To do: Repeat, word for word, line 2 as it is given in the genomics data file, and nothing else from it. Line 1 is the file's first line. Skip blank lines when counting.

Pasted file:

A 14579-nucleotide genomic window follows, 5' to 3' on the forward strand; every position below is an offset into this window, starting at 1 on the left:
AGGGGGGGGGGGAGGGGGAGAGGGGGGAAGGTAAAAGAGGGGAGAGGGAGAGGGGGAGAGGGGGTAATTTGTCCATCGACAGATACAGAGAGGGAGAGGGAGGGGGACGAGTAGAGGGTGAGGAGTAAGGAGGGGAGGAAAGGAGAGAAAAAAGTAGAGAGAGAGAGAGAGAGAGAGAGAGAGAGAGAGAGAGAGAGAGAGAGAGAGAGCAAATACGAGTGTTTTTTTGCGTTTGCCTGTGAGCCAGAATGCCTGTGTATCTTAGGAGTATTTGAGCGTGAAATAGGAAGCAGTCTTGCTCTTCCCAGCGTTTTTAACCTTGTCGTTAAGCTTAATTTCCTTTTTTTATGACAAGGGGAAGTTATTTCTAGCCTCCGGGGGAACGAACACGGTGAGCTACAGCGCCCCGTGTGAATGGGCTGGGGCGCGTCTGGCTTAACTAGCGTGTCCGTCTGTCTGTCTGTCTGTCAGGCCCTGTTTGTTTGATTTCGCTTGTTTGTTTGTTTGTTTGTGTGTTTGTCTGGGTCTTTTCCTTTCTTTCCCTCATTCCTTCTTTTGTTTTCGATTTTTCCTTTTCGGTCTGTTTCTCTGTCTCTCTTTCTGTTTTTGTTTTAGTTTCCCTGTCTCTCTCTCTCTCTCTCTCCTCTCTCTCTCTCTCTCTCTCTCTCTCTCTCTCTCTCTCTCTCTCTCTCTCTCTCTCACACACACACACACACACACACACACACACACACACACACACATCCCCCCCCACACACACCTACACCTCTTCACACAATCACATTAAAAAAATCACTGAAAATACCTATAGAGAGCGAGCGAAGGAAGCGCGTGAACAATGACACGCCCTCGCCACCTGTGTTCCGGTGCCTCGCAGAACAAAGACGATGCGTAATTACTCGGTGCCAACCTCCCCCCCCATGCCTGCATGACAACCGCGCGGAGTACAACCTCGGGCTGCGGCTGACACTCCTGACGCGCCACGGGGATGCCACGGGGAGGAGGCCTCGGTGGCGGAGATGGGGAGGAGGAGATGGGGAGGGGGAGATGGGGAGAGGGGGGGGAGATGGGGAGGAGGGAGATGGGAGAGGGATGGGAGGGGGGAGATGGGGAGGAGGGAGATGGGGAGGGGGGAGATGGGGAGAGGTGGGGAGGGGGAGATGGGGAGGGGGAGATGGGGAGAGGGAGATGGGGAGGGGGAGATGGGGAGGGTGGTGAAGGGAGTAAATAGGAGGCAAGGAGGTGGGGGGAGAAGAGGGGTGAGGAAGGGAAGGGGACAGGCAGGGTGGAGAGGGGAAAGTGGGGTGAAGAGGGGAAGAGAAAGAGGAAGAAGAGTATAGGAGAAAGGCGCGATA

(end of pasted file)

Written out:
AGGGGGGGGGGGAGGGGGAGAGGGGGGAAGGTAAAAGAGGGGAGAGGGAGAGGGGGAGAGGGGGTAATTTGTCCATCGACAGATACAGAGAGGGAGAGGGAGGGGGACGAGTAGAGGGTGAGGAGTAAGGAGGGGAGGAAAGGAGAGAAAAAAGTAGAGAGAGAGAGAGAGAGAGAGAGAGAGAGAGAGAGAGAGAGAGAGAGAGAGAGCAAATACGAGTGTTTTTTTGCGTTTGCCTGTGAGCCAGAATGCCTGTGTATCTTAGGAGTATTTGAGCGTGAAATAGGAAGCAGTCTTGCTCTTCCCAGCGTTTTTAACCTTGTCGTTAAGCTTAATTTCCTTTTTTTATGACAAGGGGAAGTTATTTCTAGCCTCCGGGGGAACGAACACGGTGAGCTACAGCGCCCCGTGTGAATGGGCTGGGGCGCGTCTGGCTTAACTAGCGTGTCCGTCTGTCTGTCTGTCTGTCAGGCCCTGTTTGTTTGATTTCGCTTGTTTGTTTGTTTGTTTGTGTGTTTGTCTGGGTCTTTTCCTTTCTTTCCCTCATTCCTTCTTTTGTTTTCGATTTTTCCTTTTCGGTCTGTTTCTCTGTCTCTCTTTCTGTTTTTGTTTTAGTTTCCCTGTCTCTCTCTCTCTCTCTCTCCTCTCTCTCTCTCTCTCTCTCTCTCTCTCTCTCTCTCTCTCTCTCTCTCTCTCTCTCACACACACACACACACACACACACACACACACACACACACACATCCCCCCCCACACACACCTACACCTCTTCACACAATCACATTAAAAAAATCACTGAAAATACCTATAGAGAGCGAGCGAAGGAAGCGCGTGAACAATGACACGCCCTCGCCACCTGTGTTCCGGTGCCTCGCAGAACAAAGACGATGCGTAATTACTCGGTGCCAACCTCCCCCCCCATGCCTGCATGACAACCGCGCGGAGTACAACCTCGGGCTGCGGCTGACACTCCTGACGCGCCACGGGGATGCCACGGGGAGGAGGCCTCGGTGGCGGAGATGGGGAGGAGGAGATGGGGAGGGGGAGATGGGGAGAGGGGGGGGAGATGGGGAGGAGGGAGATGGGAGAGGGATGGGAGGGGGGAGATGGGGAGGAGGGAGATGGGGAGGGGGGAGATGGGGAGAGGTGGGGAGGGGGAGATGGGGAGGGGGAGATGGGGAGAGGGAGATGGGGAGGGGGAGATGGGGAGGGTGGTGAAGGGAGTAAATAGGAGGCAAGGAGGTGGGGGGAGAAGAGGGGTGAGGAAGGGAAGGGGACAGGCAGGGTGGAGAGGGGAAAGTGGGGTGAAGAGGGGAAGAGAAAGAGGAAGAAGAGTATAGGAGAAAGGCGCGATA